When I was interviewing candidates for the position of online editor, one of them, a hijab-wearing woman, declined my handshake and explained that she couldn’t because of her religious restrictions. This happened again when I was going around from table to table during Clubs Week, asking people to notify us of their events so we could cover them: one of the executives, also wearing a hijab, declined to shake my hand. (This time I didn’t have a look of confusion, so no explanation came.)
Now, for me, there was no offence whatsoever. To clarify two things: One, I’m not of the same religious persuasion; I’m an Anabaptist Christian, and nothing I believe coincides exactly with this kind of restriction. But I do understand the shared and widespread concept of limited intimacy between genders except in appropriate relationships. Two, I grant that mainline Islam may not include a justification for a restriction of this degree, as some columnists have argued is relevant. Despite these two facts, I don’t question the sincerity or the legitimacy of these women’s religious convictions.
But let’s compare this case to what happened at York recently. To summarize: a male student was taking an online course there, and the students had to work in in-person groups for an assignment. He asked to be excused from working with a group of females, citing his religion, which a column in the Star last week implied was either Islam or Judaism. The student’s professor denied his request at first, but then the York administration overturned his decision and allowed the accommodation. Now the media is up in arms over it, as are Facebook comments and even an article in the Varsity last week.
The main complaint raised against this case is that equality has been breached by allowing the accommodation. The critics argue that the male student’s refusal to work with female students constitutes discrimination, a treatment of women as unequal with men.
But this assessment reflects only a jumpiness that balks at anything that seems like gender-based treatment. In fact, I think it’s a red herring. Avoiding intimacy—even to a considered extreme in our Western culture—is not the same as discriminating; it’s likely just an extension of the principle of restricted intimacy. That is, to give the student the benefit of the doubt, his request wasn’t necessarily because they’re women; if it was in line with the handshake refusals, it would be because they were of opposite genders. According to the tenet in question, they should have had the same qualms about working closely with him. Neither gender would receive special treatment. To take it so is willful naivety. In my mind, sexism is no more in question here than it was when these women declined to shake my hand because I was a man. (Some readers will conclude that I’m just anti-feminist; they would be wrong.)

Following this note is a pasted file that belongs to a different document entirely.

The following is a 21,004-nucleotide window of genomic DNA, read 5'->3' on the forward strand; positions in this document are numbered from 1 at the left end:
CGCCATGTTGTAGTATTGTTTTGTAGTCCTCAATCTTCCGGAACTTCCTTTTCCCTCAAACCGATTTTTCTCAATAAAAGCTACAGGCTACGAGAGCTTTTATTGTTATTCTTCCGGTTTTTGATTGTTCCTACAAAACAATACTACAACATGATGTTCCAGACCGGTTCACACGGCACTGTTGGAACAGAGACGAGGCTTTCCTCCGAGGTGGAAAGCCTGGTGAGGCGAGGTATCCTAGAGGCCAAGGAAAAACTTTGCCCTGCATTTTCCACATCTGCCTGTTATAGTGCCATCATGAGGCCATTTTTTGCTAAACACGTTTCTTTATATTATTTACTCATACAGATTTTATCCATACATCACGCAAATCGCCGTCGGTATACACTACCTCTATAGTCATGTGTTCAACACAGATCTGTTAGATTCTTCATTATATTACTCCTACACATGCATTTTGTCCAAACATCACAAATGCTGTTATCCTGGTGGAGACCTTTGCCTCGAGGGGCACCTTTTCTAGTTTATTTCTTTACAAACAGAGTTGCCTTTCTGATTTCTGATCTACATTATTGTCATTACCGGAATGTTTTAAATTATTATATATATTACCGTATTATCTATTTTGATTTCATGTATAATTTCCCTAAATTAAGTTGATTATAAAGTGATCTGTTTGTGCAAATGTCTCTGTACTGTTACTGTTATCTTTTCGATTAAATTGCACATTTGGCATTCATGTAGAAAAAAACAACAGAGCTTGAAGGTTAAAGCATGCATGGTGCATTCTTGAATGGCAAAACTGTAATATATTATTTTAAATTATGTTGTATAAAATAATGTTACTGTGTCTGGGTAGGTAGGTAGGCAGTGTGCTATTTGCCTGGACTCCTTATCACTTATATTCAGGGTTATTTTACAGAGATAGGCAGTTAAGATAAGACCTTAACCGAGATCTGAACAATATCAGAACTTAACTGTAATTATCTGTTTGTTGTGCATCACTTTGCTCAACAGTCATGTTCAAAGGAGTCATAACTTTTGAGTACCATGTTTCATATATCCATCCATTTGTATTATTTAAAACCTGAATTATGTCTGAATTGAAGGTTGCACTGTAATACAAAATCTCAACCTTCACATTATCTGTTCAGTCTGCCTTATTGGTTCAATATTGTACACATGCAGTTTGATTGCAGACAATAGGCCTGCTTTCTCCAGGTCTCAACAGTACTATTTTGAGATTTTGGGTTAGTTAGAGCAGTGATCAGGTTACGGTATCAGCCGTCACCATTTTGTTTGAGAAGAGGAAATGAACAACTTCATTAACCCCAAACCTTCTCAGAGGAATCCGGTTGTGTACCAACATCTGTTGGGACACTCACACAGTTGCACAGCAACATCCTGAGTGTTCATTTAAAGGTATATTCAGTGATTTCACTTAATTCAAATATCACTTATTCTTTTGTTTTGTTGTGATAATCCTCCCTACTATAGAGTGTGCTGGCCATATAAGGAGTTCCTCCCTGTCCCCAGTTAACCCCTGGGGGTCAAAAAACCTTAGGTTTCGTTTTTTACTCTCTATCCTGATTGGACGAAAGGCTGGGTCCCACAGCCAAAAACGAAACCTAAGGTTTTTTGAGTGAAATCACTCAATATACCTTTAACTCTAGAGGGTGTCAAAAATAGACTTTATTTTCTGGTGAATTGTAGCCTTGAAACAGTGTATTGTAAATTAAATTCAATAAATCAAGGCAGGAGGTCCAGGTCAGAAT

The other factor in question is the limits to accommodation. As a columnist for the Star wrote, there are good reasons for religious accommodation, within reasonable limits. Agreed. So what’s beyond the pale here? Where’s the necessity of forcing this particular student to mix genders? (Was it somehow essential to the assignment?) Is it a fear of the slippery slope that motivates the suggestion that the male student should be forced to act against his conscience? What was at stake? Only the discomfort of those who misread the situation.
You’ll also find a features article a few pages further along in this issue on the subject of religion on campus (a coincidence, actually—it was pitched months ago). We seem to be pretty inclusive at UTM. We have several faith-based clubs, we have facilities for religious observances, and now and then we have faith awareness events in public spaces. None of means opposing viewpoints can’t also exist on the same campus. And thank goodness. That’s one reason why I disagree with the columnist quoted in the features article; the fundamental role of a university is not to squash ideas that a few deem useless, but to furnish us with tools for discussion. As long as we propose to limit the freedoms—the reasonable freedoms, anyway—of a person, we act against that mandate.
I want to reiterate that I’m not defending the York accommodation because I agree with the student’s religious convictions. My personal opinion is there’s no risk of overstepping the borders of intimacy in a classroom collaboration, or even in a handshake. But I can respect the other view, especially when the only infringement is on my convenience and comfort zone. To refuse to do that is simply xenophobic.
The columnist for the Star accused York of failing the test of “common sense” in accommodating the student; this could only refer to the sense considered common in Western culture.